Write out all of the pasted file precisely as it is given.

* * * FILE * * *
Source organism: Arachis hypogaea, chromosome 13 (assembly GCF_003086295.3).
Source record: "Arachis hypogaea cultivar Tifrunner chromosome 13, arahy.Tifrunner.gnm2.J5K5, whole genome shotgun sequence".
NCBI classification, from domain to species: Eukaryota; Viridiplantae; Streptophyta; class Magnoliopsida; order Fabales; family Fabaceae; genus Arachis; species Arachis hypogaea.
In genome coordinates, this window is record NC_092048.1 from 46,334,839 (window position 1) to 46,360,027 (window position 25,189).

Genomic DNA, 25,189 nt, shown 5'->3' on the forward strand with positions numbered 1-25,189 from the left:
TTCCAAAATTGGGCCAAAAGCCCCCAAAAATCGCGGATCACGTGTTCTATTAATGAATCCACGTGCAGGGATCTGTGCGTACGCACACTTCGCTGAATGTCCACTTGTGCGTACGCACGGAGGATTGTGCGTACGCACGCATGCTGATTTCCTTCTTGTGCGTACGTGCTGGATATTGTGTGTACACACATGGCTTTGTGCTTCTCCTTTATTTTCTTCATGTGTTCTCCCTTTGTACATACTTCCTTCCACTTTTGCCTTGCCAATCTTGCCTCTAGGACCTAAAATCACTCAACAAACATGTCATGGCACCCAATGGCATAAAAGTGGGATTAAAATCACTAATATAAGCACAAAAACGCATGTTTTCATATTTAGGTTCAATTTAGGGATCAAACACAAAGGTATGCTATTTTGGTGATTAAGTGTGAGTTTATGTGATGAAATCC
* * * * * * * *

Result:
Source organism: Arachis hypogaea, chromosome 13 (assembly GCF_003086295.3).
Source record: "Arachis hypogaea cultivar Tifrunner chromosome 13, arahy.Tifrunner.gnm2.J5K5, whole genome shotgun sequence".
NCBI classification, from domain to species: Eukaryota; Viridiplantae; Streptophyta; class Magnoliopsida; order Fabales; family Fabaceae; genus Arachis; species Arachis hypogaea.
In genome coordinates, this window is record NC_092048.1 from 46,334,839 (window position 1) to 46,360,027 (window position 25,189).

Genomic DNA, 25,189 nt, shown 5'->3' on the forward strand with positions numbered 1-25,189 from the left:
TTCCAAAATTGGGCCAAAAGCCCCCAAAAATCGCGGATCACGTGTTCTATTAATGAATCCACGTGCAGGGATCTGTGCGTACGCACACTTCGCTGAATGTCCACTTGTGCGTACGCACGGAGGATTGTGCGTACGCACGCATGCTGATTTCCTTCTTGTGCGTACGTGCTGGATATTGTGTGTACACACATGGCTTTGTGCTTCTCCTTTATTTTCTTCATGTGTTCTCCCTTTGTACATACTTCCTTCCACTTTTGCCTTGCCAATCTTGCCTCTAGGACCTAAAATCACTCAACAAACATGTCATGGCACCCAATGGCATAAAAGTGGGATTAAAATCACTAATATAAGCACAAAAACGCATGTTTTCATATTTAGGTTCAATTTAGGGATCAAACACAAAGGTATGCTATTTTGGTGATTAAGTGTGAGTTTATGTGATGAAATCC